one cupful of finely chopped nut meats,
and stir until thoroughly and smooth
ly mixed. Drop by the tablespoonful
on greased tins and bake for 15 min
utes, or until they are a light brown,
in a quick oven.
Pepper Relish.
One dozen red peppers, one dozen
green peppers, 15 medium onions. Re
move all the stems and seeds and put
through grinder. Pour boiling water
on and let stand ten minutes, drain.
Add three cupfuls of vinegar, cupful
and a half of sugar, three tablespoon
fuls salt. Boil 15 minutes. Seal lo
small jars. Delicious witn cold meat
CONVICTS AS ROAD BUILDERS
Need for Co-Operation Between State
Hlghv/ay and State Prison De
partments ls Outlined.
"The state highway department
should hire convicts from the stato
prison department in exactly the same
way as it would hire free laborers,
and at the same price per day. Dur
ing the hours of work the men should
not be thought ol! as convicts, but sim
ply as employees of the highway de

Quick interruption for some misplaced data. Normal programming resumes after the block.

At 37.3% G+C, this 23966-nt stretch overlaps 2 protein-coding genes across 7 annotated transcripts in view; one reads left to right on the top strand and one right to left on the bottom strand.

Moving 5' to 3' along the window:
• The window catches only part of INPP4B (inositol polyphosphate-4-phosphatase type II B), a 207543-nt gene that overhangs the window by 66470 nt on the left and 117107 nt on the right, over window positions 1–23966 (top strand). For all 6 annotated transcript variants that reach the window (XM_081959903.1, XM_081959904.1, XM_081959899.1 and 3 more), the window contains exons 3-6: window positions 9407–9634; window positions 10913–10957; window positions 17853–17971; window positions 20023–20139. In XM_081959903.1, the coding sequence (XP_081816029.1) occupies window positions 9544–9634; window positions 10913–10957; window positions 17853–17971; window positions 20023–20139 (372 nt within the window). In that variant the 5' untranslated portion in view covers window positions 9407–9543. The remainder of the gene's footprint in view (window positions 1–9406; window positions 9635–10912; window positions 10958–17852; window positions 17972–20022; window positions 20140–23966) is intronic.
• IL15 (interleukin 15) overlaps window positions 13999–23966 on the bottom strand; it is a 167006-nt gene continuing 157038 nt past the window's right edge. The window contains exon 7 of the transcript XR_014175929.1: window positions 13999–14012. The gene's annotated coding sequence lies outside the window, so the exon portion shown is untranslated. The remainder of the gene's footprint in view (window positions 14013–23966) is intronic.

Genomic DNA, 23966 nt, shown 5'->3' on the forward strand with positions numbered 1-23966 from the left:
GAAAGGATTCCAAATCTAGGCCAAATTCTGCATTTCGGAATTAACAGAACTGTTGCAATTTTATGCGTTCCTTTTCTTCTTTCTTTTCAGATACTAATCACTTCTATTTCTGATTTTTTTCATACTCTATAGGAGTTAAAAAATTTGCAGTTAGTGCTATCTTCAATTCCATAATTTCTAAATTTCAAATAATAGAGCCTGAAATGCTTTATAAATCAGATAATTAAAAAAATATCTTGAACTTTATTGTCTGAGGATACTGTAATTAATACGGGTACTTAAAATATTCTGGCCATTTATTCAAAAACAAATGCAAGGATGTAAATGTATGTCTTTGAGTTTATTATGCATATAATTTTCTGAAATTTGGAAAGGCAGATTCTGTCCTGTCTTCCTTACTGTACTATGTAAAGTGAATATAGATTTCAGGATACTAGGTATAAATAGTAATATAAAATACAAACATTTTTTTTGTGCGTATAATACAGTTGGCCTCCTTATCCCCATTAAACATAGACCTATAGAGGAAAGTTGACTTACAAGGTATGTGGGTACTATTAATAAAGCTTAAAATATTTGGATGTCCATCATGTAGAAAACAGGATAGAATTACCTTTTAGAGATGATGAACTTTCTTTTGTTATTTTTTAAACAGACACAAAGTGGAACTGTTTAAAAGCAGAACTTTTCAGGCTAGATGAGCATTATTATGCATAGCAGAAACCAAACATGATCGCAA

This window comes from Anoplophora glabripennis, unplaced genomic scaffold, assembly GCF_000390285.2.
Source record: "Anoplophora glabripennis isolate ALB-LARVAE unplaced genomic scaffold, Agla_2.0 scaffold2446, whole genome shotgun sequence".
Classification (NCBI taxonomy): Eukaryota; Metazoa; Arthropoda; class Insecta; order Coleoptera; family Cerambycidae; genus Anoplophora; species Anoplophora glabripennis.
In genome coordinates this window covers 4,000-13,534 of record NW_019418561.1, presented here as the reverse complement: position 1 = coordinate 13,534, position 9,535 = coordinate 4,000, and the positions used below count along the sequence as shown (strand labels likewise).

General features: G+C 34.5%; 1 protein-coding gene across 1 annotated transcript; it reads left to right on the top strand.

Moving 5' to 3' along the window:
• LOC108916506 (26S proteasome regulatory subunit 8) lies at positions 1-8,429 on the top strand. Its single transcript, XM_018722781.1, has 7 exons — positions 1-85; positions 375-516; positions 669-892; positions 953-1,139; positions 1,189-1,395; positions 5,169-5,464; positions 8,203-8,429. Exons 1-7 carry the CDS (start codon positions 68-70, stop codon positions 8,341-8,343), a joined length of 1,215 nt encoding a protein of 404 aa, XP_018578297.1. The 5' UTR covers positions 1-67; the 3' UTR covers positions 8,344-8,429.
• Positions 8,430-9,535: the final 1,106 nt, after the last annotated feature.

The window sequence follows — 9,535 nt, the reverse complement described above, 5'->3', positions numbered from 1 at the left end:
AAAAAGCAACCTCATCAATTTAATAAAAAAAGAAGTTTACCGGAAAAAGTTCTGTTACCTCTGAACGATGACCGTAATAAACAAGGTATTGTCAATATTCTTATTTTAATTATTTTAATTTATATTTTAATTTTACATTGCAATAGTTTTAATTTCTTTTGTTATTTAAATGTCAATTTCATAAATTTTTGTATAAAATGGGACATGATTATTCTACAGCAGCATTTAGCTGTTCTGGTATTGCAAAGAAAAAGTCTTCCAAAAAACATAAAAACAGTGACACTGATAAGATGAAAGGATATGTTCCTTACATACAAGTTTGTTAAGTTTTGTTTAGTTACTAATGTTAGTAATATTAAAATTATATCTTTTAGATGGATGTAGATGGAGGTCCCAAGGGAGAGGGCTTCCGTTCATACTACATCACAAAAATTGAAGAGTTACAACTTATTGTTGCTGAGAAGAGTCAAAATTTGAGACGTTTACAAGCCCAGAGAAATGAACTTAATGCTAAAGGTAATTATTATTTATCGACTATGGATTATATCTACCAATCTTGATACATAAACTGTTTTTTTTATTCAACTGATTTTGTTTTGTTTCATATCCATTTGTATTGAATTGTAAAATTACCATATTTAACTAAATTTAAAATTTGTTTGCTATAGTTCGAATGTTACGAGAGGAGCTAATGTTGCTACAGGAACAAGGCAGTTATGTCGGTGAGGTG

partment. No pajment should be^n^do
for a single hour not worked and a
man discharged should be removed al
once and permanently, whilo the high
way department should have no re
sponsibility for nor authority over the
convicts at any time nor in any man
ner except to conduct their wo^e^or
to discharge them."
This need for co-operation between
the state highway and state prfeor
departments is strongly urged{ in a
report made to the New York state
highway department by David J. Shor
er, who was :ln charge of the convict
road work in Green county, New "'fork,
during the summer of 1914.
Mr. Shorer's practical experience
has demonstrated the importance of
the recommendation for co-opejation